2 Defining receptors

As outlined in the Methodology for bioregional assessments of the impacts of coal seam gas and coal mining development on water resources (the BA methodology; Barrett et al., 2013), anthropogenic or ecological receptors are defined as:

A discrete attribute or component of a water-dependent asset that may be measurably impacted by a change in water quantity or quality resulting from coal seam gas or coal mining development.

This has since been refined to enhance subsequent applications of the BA methodology (see companion submethodology M02 (as listed in Table 1) for compiling water-dependent assets (Mount et al., 2015)) and the working definition adopted throughout this submethodology is:

A receptor is a point in the landscape where water-related impacts on assets are assessed.

Receptors are inventoried in a receptor register. Receptors are linked to assets in the water-dependent asset register (product 1.3 (description of the water-dependent asset register); see Table 2 for product details). They have a number of attributes associated with them, including an identifier and location (latitude and longitude coordinates). Information and data can be recorded at a receptor including depth-related information, such as watertable depth, modelled water pressure at specific depths and asset (aquifer) depths. A receptor will not normally be a biological entity (e.g. a bird, frog or plant); rather it must represent key characteristics of the landscape class or asset class it is located within such as the habitat of biological entities. For example, the groundwater-dependent habitat for a biological entity is the asset, rather than the biological entity itself. A receptor can be conceived of as a long thin imaginary line projecting from the centre of the Earth out through the location coordinate (latitude and longitude).

A primary role of a receptor in a bioregional assessment (BA) is that it is the point location in the landscape where detailed information about the responses to changes in the water regime is summarised, including an assessment of the uncertainty in those responses. In practice, receptors are typically located within landscape classes and linked to water-dependent assets. They are where estimates (i.e. parameters, state variables and/or fluxes) from surface water and groundwater models are related to potential impacts (hazards) on water-dependent assets arising from additional coal resource development in the coal resource development pathway (CRDP).

Examples of receptors might include nodes in a river model or points within groundwater or rainfall-runoff models where uncertainty in hydrological response variables can be assessed. Receptors might also be associated with existing physical monitoring points; receptors might include:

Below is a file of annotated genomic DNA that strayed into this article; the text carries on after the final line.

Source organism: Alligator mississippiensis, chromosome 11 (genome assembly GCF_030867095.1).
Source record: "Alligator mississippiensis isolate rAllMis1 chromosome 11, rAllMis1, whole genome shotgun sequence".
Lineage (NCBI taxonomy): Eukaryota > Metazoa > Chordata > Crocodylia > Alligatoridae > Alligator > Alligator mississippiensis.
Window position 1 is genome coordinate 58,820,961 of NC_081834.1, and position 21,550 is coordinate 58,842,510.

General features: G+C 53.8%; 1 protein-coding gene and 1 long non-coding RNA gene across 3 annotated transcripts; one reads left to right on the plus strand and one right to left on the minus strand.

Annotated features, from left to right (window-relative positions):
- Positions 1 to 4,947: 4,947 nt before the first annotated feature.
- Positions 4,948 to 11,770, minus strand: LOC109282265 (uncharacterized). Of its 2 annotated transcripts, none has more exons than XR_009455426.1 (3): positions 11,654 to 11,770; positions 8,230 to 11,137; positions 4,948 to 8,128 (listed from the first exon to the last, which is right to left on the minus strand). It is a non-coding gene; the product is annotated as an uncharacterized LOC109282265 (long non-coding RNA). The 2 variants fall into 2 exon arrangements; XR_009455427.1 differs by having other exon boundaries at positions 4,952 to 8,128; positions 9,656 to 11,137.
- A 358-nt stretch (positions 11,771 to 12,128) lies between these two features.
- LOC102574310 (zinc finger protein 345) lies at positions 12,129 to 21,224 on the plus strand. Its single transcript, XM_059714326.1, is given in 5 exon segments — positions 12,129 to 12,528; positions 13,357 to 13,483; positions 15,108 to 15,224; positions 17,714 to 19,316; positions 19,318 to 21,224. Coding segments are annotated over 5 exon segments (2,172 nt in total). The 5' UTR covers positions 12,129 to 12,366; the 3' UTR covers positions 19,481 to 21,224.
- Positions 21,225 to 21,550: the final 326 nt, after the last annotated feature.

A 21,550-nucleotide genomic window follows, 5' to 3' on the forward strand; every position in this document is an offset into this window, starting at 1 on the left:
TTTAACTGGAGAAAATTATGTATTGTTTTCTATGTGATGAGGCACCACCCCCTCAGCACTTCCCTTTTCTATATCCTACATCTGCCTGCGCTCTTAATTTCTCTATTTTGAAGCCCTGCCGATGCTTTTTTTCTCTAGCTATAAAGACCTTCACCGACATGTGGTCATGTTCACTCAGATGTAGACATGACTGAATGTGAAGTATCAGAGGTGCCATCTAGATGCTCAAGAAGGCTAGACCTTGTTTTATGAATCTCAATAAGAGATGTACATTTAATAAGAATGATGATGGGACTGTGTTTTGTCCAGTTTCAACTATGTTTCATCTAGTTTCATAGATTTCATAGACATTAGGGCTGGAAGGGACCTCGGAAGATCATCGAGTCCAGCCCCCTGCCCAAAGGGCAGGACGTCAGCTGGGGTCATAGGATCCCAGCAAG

• streamflow and water quality gauge points
  • surface water access entitlements
  • groundwater bores
  • existing environmental monitoring or sampling points
  • nodes in a river routing model
  • groundwater model pixel x,y centroids
  • remotely sensed pixel centroids
  • rainfall-runoff model pixel x,y centroids
  • any other point that may be sensibly interpolated from the preceding information.

Receptors are the focal point for receptor impact models (see companion submethodology M08 (as listed in Table 1) about receptor impact modelling) and these will have one or more hydrological response variables and one or more receptor impact variables associated with them. While the detail of defining and selecting the hydrological response variables and receptor impact variables is dealt with in other submethodologies, it is necessary to consider them, at least conceptually, when applying this submethodology to ensure the receptors are suitable for use with the receptor impact modelling. The receptor impact models and the qualitative models that support them are the primary mechanism for determining direct or indirect impacts, and subsequent cumulative impacts of coal resource development.

Hydrological response variables and receptor impact variables will vary by landscape class and impact type and their selection is guided by the relevant conceptual models. When applying this submethodology it is necessary, in every BA, to at least relate the receptors to the landscape classes and the assets using the process defined in Section 3.2 and Section 3.3. The landscape classes are documented in product 2.3 (conceptual modelling) (see Table 2 for BA product details).

There is an important point to clarify. The hydrological modelling, in some cases, might report results at model nodes that might not coincide with receptor locations. In these cases, hydrological changes will be interpolated to receptor locations for use in subsequent receptor impact modelling and impact and risk analysis.





Last updated:
12 December 2018